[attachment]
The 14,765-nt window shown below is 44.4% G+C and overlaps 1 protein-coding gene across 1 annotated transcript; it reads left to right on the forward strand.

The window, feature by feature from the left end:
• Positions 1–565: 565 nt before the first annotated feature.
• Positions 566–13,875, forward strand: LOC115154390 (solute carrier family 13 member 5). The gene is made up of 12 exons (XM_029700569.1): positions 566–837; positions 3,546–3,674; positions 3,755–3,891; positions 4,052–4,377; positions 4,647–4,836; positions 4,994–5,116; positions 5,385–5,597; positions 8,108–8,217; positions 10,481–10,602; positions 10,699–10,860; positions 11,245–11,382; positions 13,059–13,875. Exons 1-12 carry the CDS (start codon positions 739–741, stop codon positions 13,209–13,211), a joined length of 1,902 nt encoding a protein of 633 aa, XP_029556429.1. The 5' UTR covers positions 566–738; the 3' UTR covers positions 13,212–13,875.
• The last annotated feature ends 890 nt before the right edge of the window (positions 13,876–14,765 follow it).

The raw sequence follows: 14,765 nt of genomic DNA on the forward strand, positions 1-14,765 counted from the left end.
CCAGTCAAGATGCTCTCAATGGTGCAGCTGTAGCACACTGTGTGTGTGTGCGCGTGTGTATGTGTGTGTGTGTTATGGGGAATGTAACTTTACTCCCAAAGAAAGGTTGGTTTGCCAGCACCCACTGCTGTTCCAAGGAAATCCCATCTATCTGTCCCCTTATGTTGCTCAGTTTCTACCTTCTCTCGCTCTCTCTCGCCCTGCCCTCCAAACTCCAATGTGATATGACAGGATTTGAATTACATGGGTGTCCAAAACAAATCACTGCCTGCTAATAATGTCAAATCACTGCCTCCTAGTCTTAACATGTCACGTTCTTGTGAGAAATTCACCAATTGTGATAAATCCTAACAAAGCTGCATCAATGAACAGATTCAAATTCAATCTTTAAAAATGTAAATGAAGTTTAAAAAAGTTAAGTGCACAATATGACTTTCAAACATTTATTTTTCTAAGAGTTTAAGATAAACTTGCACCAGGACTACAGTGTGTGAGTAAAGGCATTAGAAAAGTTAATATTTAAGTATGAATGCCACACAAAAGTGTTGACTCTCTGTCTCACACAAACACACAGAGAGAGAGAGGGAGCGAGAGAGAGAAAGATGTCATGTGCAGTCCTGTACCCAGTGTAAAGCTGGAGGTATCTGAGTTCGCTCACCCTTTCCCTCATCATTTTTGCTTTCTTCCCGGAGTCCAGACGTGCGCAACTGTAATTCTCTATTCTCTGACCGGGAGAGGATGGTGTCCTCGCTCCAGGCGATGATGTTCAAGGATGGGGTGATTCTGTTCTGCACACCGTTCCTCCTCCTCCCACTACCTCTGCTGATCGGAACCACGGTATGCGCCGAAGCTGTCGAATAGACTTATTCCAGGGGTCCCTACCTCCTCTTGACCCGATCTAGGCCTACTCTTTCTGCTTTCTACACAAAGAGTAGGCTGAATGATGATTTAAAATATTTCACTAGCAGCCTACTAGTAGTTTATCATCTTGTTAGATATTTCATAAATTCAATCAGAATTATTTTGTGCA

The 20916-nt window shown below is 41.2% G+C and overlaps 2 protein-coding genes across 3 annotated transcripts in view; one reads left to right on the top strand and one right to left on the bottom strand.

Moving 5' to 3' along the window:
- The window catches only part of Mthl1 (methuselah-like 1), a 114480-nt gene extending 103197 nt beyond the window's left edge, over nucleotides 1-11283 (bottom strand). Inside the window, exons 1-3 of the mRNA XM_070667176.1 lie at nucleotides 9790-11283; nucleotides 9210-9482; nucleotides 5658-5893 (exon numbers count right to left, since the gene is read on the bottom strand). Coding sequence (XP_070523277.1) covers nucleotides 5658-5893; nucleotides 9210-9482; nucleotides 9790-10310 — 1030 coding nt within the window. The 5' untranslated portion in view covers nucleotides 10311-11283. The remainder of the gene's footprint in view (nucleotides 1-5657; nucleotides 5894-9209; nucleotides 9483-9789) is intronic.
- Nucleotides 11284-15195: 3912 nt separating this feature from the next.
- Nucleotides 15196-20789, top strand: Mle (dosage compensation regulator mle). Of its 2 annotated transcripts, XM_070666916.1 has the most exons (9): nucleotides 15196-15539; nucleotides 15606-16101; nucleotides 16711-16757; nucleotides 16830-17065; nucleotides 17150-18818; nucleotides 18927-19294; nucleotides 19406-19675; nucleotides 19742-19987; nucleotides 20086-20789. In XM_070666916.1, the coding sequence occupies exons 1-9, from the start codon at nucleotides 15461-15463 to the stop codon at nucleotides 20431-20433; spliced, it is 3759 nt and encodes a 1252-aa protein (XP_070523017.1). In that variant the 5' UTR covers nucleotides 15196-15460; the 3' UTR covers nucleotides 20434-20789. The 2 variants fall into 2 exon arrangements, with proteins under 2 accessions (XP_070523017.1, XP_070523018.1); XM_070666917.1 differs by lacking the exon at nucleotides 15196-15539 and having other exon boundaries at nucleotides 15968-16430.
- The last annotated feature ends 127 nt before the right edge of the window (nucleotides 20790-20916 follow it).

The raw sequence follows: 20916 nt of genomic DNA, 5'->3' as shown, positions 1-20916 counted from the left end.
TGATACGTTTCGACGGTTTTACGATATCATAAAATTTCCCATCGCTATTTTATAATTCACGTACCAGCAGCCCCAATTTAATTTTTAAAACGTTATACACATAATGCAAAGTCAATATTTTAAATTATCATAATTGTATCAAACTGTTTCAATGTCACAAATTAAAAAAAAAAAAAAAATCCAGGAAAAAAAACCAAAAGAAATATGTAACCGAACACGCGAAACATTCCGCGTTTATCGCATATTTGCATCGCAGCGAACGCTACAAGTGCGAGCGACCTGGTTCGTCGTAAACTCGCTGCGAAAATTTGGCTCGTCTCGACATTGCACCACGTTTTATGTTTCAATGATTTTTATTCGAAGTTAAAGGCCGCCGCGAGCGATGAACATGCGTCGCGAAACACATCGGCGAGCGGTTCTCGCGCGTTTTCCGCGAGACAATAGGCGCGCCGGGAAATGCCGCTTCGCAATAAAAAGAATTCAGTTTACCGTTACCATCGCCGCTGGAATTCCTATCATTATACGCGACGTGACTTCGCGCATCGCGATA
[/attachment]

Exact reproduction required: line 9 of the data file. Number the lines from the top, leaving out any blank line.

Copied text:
Moving 5' to 3' along the window: